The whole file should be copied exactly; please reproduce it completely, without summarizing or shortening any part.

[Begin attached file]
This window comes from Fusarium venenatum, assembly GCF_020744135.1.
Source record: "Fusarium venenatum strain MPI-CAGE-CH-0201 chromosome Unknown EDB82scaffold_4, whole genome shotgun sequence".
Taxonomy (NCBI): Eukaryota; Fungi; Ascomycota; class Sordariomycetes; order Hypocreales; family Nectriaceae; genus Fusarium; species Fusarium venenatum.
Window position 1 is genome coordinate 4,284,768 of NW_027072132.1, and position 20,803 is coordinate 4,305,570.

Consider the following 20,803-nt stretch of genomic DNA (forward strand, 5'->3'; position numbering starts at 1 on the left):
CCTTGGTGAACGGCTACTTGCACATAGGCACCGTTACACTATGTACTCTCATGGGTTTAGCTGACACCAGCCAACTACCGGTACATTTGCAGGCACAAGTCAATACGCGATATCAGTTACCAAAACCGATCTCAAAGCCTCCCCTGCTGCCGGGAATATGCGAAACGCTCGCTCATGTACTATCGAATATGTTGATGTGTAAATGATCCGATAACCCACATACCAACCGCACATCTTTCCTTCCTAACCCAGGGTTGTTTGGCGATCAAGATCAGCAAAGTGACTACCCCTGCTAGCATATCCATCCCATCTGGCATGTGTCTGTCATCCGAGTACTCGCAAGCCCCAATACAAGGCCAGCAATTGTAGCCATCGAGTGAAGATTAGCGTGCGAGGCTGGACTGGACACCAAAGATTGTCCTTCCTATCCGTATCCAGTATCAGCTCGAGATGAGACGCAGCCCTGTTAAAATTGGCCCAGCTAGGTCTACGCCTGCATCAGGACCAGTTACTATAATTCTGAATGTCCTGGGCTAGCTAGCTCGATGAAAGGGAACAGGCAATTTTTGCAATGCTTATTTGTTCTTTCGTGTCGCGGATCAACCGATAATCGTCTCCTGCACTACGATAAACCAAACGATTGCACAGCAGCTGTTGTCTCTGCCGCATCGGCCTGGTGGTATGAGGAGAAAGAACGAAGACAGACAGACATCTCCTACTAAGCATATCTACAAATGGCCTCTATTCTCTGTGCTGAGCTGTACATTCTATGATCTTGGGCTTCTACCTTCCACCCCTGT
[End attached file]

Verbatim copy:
This window comes from Fusarium venenatum, assembly GCF_020744135.1.
Source record: "Fusarium venenatum strain MPI-CAGE-CH-0201 chromosome Unknown EDB82scaffold_4, whole genome shotgun sequence".
Taxonomy (NCBI): Eukaryota; Fungi; Ascomycota; class Sordariomycetes; order Hypocreales; family Nectriaceae; genus Fusarium; species Fusarium venenatum.
Window position 1 is genome coordinate 4,284,768 of NW_027072132.1, and position 20,803 is coordinate 4,305,570.

Consider the following 20,803-nt stretch of genomic DNA (forward strand, 5'->3'; position numbering starts at 1 on the left):
CCTTGGTGAACGGCTACTTGCACATAGGCACCGTTACACTATGTACTCTCATGGGTTTAGCTGACACCAGCCAACTACCGGTACATTTGCAGGCACAAGTCAATACGCGATATCAGTTACCAAAACCGATCTCAAAGCCTCCCCTGCTGCCGGGAATATGCGAAACGCTCGCTCATGTACTATCGAATATGTTGATGTGTAAATGATCCGATAACCCACATACCAACCGCACATCTTTCCTTCCTAACCCAGGGTTGTTTGGCGATCAAGATCAGCAAAGTGACTACCCCTGCTAGCATATCCATCCCATCTGGCATGTGTCTGTCATCCGAGTACTCGCAAGCCCCAATACAAGGCCAGCAATTGTAGCCATCGAGTGAAGATTAGCGTGCGAGGCTGGACTGGACACCAAAGATTGTCCTTCCTATCCGTATCCAGTATCAGCTCGAGATGAGACGCAGCCCTGTTAAAATTGGCCCAGCTAGGTCTACGCCTGCATCAGGACCAGTTACTATAATTCTGAATGTCCTGGGCTAGCTAGCTCGATGAAAGGGAACAGGCAATTTTTGCAATGCTTATTTGTTCTTTCGTGTCGCGGATCAACCGATAATCGTCTCCTGCACTACGATAAACCAAACGATTGCACAGCAGCTGTTGTCTCTGCCGCATCGGCCTGGTGGTATGAGGAGAAAGAACGAAGACAGACAGACATCTCCTACTAAGCATATCTACAAATGGCCTCTATTCTCTGTGCTGAGCTGTACATTCTATGATCTTGGGCTTCTACCTTCCACCCCTGT